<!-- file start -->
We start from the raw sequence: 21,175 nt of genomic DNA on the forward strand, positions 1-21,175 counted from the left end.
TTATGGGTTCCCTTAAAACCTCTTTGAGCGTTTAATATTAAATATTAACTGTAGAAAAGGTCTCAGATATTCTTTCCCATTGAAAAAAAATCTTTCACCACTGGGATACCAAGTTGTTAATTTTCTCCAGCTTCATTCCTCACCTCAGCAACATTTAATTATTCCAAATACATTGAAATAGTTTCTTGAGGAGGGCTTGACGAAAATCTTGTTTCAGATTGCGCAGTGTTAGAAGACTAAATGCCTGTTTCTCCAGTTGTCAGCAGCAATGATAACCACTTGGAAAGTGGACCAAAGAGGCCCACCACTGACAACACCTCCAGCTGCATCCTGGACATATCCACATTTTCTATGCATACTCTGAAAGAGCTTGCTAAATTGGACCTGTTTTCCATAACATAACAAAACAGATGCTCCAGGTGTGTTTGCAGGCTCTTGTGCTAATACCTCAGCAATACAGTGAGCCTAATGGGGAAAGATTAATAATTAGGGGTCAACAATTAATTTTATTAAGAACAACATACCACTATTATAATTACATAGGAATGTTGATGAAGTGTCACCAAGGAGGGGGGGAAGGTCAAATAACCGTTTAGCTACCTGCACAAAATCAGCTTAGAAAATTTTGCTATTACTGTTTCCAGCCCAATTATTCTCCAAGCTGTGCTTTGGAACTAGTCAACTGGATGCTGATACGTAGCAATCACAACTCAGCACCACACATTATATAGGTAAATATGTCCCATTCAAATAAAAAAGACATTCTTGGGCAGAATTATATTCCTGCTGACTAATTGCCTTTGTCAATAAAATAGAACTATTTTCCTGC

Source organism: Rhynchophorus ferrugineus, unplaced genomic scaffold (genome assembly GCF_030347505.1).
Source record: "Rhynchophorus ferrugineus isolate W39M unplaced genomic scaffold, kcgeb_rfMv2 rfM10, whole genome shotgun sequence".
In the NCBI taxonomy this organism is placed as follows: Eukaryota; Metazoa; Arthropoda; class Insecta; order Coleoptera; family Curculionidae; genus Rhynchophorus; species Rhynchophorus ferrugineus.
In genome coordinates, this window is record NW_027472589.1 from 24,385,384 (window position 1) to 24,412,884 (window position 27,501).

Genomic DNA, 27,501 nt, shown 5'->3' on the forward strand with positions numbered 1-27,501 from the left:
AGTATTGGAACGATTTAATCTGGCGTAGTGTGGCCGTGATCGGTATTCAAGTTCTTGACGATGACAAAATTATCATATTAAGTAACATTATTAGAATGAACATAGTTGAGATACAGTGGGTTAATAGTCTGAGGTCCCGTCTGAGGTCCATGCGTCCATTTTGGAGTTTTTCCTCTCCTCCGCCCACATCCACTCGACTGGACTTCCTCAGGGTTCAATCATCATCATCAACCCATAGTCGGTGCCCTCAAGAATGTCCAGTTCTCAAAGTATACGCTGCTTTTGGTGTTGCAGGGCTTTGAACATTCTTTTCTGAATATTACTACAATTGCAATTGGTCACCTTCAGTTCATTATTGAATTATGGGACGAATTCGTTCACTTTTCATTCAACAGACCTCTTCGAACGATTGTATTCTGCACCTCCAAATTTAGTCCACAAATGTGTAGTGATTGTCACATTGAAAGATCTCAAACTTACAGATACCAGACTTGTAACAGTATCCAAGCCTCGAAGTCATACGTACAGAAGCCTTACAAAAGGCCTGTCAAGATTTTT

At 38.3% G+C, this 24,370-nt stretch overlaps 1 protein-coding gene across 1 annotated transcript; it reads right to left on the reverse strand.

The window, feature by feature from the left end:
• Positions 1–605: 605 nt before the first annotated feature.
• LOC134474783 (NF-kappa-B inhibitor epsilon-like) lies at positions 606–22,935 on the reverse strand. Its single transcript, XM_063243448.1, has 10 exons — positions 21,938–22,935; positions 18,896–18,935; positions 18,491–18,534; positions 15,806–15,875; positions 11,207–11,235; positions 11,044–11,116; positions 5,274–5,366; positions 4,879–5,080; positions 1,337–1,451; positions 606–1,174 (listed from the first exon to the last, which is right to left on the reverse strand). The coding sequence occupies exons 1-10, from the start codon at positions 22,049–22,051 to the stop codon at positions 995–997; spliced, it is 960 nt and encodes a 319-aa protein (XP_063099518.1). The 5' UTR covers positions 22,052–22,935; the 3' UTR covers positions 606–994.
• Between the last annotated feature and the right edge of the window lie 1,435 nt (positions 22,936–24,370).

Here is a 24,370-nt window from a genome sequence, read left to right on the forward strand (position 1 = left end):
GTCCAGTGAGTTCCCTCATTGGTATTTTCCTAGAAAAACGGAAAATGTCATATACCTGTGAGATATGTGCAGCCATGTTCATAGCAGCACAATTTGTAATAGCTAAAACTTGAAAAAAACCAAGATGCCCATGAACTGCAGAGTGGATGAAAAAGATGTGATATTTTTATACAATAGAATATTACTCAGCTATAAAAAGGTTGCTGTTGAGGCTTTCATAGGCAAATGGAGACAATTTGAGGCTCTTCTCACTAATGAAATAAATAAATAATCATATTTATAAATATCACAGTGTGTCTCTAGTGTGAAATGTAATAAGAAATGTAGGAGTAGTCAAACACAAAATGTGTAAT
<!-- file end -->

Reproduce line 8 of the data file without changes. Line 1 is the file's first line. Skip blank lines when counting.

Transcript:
AGTATTGGAACGATTTAATCTGGCGTAGTGTGGCCGTGATCGGTATTCAAGTTCTTGACGATGACAAAATTATCATATTAAGTAACATTATTAGAATGAACATAGTTGAGATACAGTGGGTTAATAGTCTGAGGTCCCGTCTGAGGTCCATGCGTCCATTTTGGAGTTTTTCCTCTCCTCCGCCCACATCCACTCGACTGGACTTCCTCAGGGTTCAATCATCATCATCAACCCATAGTCGGTGCCCTCAAGAATGTCCAGTTCTCAAAGTATACGCTGCTTTTGGTGTTGCAGGGCTTTGAACATTCTTTTCTGAATATTACTACAATTGCAATTGGTCACCTTCAGTTCATTATTGAATTATGGGACGAATTCGTTCACTTTTCATTCAACAGACCTCTTCGAACGATTGTATTCTGCACCTCCAAATTTAGTCCACAAATGTGTAGTGATTGTCACATTGAAAGATCTCAAACTTACAGATACCAGACTTGTAACAGTATCCAAGCCTCGAAGTCATACGTACAGAAGCCTTACAAAAGGCCTGTCAAGATTTTT